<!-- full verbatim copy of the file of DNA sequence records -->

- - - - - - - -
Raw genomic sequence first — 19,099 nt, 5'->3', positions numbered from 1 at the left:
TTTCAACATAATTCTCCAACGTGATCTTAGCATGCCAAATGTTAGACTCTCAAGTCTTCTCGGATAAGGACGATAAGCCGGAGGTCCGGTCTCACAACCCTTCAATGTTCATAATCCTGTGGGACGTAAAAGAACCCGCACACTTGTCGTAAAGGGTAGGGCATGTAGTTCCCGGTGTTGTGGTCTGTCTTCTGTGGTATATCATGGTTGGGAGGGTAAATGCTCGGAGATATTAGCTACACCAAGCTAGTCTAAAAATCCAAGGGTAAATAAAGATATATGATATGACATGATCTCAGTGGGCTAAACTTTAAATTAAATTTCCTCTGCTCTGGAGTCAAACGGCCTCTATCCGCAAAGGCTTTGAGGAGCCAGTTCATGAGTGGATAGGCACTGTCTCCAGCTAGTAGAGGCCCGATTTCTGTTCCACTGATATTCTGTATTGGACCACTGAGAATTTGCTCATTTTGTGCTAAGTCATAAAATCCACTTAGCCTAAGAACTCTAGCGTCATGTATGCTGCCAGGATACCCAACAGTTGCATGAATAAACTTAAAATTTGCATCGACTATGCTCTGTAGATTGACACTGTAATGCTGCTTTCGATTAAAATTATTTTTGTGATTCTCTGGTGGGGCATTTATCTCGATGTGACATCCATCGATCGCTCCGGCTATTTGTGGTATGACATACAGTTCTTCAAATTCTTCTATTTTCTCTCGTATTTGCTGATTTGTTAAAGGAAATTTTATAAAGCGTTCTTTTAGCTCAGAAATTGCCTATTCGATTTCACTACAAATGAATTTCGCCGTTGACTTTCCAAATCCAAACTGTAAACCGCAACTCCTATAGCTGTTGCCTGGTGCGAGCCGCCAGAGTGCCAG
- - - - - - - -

Raw genomic sequence first — 19,099 nt, 5'->3', positions numbered from 1 at the left:
TTTCAACATAATTCTCCAACGTGATCTTAGCATGCCAAATGTTAGACTCTCAAGTCTTCTCGGATAAGGACGATAAGCCGGAGGTCCGGTCTCACAACCCTTCAATGTTCATAATCCTGTGGGACGTAAAAGAACCCGCACACTTGTCGTAAAGGGTAGGGCATGTAGTTCCCGGTGTTGTGGTCTGTCTTCTGTGGTATATCATGGTTGGGAGGGTAAATGCTCGGAGATATTAGCTACACCAAGCTAGTCTAAAAATCCAAGGGTAAATAAAGATATATGATATGACATGATCTCAGTGGGCTAAACTTTAAATTAAATTTCCTCTGCTCTGGAGTCAAACGGCCTCTATCCGCAAAGGCTTTGAGGAGCCAGTTCATGAGTGGATAGGCACTGTCTCCAGCTAGTAGAGGCCCGATTTCTGTTCCACTGATATTCTGTATTGGACCACTGAGAATTTGCTCATTTTGTGCTAAGTCATAAAATCCACTTAGCCTAAGAACTCTAGCGTCATGTATGCTGCCAGGATACCCAACAGTTGCATGAATAAACTTAAAATTTGCATCGACTATGCTCTGTAGATTGACACTGTAATGCTGCTTTCGATTAAAATTATTTTTGTGATTCTCTGGTGGGGCATTTATCTCGATGTGACATCCATCGATCGCTCCGGCTATTTGTGGTATGACATACAGTTCTTCAAATTCTTCTATTTTCTCTCGTATTTGCTGATTTGTTAAAGGAAATTTTATAAAGCGTTCTTTTAGCTCAGAAATTGCCTATTCGATTTCACTACAAATGAATTTCGCCGTTGACTTTCCAAATCCAAACTGTAAACCGCAACTCCTATAGCTGTTGCCTGGTGCGAGCCGCCAGAGTGCCAG